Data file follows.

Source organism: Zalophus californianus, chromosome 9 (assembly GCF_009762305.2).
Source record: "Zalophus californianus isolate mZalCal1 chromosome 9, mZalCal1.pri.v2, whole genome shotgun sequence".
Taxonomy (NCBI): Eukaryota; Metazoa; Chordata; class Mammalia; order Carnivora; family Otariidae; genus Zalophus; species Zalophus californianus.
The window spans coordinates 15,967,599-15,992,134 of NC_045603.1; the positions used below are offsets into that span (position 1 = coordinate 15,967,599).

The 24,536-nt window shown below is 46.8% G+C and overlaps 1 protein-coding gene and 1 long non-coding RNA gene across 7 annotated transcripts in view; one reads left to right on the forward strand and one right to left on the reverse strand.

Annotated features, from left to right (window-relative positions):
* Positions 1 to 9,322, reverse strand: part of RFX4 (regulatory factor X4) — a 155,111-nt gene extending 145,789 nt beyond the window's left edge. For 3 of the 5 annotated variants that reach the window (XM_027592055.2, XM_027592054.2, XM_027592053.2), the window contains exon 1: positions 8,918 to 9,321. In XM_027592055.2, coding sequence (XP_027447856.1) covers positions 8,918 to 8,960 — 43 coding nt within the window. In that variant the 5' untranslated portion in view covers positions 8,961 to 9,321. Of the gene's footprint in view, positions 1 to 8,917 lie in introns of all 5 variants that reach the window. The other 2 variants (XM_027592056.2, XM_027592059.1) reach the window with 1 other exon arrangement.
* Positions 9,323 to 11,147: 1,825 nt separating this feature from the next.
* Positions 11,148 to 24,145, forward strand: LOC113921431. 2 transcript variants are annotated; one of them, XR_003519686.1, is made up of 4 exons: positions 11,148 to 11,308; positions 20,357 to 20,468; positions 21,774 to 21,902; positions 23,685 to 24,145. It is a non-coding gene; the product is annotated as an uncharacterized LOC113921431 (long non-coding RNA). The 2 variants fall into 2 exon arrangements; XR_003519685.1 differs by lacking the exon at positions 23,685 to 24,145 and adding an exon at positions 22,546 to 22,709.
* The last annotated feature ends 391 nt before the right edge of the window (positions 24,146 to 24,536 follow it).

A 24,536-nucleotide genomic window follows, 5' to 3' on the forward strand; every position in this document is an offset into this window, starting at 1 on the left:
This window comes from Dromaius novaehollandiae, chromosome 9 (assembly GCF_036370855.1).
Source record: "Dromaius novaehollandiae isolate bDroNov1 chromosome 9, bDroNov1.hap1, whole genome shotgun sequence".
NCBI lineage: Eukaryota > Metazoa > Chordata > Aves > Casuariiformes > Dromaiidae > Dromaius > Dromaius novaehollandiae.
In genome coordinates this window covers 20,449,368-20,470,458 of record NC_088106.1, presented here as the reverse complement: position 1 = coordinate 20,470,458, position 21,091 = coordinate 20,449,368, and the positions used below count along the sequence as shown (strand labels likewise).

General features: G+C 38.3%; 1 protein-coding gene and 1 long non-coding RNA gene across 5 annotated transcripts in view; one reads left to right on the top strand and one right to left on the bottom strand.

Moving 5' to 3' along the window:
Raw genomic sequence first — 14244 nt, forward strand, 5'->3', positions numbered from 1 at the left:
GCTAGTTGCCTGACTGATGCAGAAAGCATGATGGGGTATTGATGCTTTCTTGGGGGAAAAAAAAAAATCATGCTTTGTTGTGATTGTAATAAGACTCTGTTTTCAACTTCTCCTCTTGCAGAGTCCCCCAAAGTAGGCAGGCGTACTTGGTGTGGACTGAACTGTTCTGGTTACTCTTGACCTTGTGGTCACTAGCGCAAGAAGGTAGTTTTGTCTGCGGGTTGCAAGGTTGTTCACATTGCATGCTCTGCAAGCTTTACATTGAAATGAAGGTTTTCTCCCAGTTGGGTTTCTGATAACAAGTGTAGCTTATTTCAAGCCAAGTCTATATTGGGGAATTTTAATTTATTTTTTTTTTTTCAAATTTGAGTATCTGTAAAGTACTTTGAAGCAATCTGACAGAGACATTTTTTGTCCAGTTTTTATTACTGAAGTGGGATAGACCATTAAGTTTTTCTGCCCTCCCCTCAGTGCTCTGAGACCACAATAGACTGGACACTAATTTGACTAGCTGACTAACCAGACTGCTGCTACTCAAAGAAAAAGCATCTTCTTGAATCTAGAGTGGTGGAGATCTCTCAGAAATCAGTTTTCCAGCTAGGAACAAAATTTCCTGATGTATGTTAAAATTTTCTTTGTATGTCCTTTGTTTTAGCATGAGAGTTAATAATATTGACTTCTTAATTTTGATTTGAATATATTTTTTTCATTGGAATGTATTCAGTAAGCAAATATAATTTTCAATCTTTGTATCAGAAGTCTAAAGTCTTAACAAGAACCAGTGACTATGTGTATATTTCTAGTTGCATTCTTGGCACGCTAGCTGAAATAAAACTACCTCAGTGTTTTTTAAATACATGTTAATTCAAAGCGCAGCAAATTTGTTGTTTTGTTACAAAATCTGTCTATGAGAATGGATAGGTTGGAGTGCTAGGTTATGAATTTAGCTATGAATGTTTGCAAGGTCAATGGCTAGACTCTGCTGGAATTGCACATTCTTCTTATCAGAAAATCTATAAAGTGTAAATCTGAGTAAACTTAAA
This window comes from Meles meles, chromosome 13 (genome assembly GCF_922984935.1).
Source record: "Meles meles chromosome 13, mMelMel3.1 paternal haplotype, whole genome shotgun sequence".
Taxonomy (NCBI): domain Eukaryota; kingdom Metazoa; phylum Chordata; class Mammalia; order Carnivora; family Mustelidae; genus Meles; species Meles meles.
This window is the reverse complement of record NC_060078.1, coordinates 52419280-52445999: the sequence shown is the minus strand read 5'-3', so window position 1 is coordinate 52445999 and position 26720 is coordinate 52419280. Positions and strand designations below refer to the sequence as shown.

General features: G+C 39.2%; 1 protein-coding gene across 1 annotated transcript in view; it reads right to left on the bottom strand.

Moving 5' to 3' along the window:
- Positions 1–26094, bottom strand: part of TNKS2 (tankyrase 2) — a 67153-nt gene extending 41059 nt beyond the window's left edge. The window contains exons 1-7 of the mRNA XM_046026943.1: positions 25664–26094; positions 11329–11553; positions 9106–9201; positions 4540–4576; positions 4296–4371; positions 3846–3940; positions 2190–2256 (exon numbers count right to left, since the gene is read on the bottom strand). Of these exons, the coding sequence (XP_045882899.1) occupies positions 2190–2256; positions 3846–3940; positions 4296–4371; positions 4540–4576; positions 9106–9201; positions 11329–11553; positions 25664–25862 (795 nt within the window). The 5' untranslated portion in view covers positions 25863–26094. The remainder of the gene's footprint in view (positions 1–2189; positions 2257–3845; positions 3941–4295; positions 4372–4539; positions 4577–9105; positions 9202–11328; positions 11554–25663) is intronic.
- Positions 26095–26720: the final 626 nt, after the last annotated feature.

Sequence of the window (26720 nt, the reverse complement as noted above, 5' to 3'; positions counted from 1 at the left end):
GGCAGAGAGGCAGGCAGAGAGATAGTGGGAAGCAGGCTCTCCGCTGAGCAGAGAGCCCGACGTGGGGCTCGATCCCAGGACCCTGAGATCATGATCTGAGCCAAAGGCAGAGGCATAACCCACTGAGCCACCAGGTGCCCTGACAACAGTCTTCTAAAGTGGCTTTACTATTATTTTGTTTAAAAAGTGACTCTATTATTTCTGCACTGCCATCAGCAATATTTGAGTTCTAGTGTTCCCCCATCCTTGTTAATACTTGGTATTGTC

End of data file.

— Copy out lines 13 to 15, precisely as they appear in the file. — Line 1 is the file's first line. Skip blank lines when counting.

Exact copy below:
Source record: "Dromaius novaehollandiae isolate bDroNov1 chromosome 9, bDroNov1.hap1, whole genome shotgun sequence".
NCBI lineage: Eukaryota > Metazoa > Chordata > Aves > Casuariiformes > Dromaiidae > Dromaius > Dromaius novaehollandiae.
In genome coordinates this window covers 20,449,368-20,470,458 of record NC_088106.1, presented here as the reverse complement: position 1 = coordinate 20,470,458, position 21,091 = coordinate 20,449,368, and the positions used below count along the sequence as shown (strand labels likewise).